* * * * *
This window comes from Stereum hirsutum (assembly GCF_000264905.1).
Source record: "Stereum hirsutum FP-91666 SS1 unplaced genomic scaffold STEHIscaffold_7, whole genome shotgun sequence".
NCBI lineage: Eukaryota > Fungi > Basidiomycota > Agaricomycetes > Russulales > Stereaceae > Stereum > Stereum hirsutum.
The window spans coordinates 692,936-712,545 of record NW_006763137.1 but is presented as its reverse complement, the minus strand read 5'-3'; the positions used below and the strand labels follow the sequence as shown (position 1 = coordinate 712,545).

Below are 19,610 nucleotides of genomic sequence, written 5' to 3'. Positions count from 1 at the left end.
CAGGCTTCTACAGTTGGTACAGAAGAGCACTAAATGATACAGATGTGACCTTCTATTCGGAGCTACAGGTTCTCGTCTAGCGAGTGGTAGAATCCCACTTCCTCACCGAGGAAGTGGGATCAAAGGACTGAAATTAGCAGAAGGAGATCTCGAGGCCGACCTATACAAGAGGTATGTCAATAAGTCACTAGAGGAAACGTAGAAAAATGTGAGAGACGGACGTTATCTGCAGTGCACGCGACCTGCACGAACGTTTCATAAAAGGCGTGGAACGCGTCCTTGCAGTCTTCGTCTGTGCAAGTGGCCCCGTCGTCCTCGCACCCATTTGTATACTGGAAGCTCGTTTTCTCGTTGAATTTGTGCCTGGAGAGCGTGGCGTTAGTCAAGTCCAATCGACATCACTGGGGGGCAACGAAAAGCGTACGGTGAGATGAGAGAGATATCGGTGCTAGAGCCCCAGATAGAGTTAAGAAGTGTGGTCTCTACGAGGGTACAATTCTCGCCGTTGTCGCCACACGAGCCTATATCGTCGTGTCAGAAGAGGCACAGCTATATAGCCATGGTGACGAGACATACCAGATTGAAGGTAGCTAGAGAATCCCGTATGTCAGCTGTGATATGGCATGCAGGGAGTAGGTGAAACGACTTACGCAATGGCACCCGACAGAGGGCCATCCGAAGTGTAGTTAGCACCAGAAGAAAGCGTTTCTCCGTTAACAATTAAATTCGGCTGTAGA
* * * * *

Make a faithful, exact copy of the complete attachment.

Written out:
This window comes from Stereum hirsutum (assembly GCF_000264905.1).
Source record: "Stereum hirsutum FP-91666 SS1 unplaced genomic scaffold STEHIscaffold_7, whole genome shotgun sequence".
NCBI lineage: Eukaryota > Fungi > Basidiomycota > Agaricomycetes > Russulales > Stereaceae > Stereum > Stereum hirsutum.
The window spans coordinates 692,936-712,545 of record NW_006763137.1 but is presented as its reverse complement, the minus strand read 5'-3'; the positions used below and the strand labels follow the sequence as shown (position 1 = coordinate 712,545).

Below are 19,610 nucleotides of genomic sequence, written 5' to 3'. Positions count from 1 at the left end.
CAGGCTTCTACAGTTGGTACAGAAGAGCACTAAATGATACAGATGTGACCTTCTATTCGGAGCTACAGGTTCTCGTCTAGCGAGTGGTAGAATCCCACTTCCTCACCGAGGAAGTGGGATCAAAGGACTGAAATTAGCAGAAGGAGATCTCGAGGCCGACCTATACAAGAGGTATGTCAATAAGTCACTAGAGGAAACGTAGAAAAATGTGAGAGACGGACGTTATCTGCAGTGCACGCGACCTGCACGAACGTTTCATAAAAGGCGTGGAACGCGTCCTTGCAGTCTTCGTCTGTGCAAGTGGCCCCGTCGTCCTCGCACCCATTTGTATACTGGAAGCTCGTTTTCTCGTTGAATTTGTGCCTGGAGAGCGTGGCGTTAGTCAAGTCCAATCGACATCACTGGGGGGCAACGAAAAGCGTACGGTGAGATGAGAGAGATATCGGTGCTAGAGCCCCAGATAGAGTTAAGAAGTGTGGTCTCTACGAGGGTACAATTCTCGCCGTTGTCGCCACACGAGCCTATATCGTCGTGTCAGAAGAGGCACAGCTATATAGCCATGGTGACGAGACATACCAGATTGAAGGTAGCTAGAGAATCCCGTATGTCAGCTGTGATATGGCATGCAGGGAGTAGGTGAAACGACTTACGCAATGGCACCCGACAGAGGGCCATCCGAAGTGTAGTTAGCACCAGAAGAAAGCGTTTCTCCGTTAACAATTAAATTCGGCTGTAGA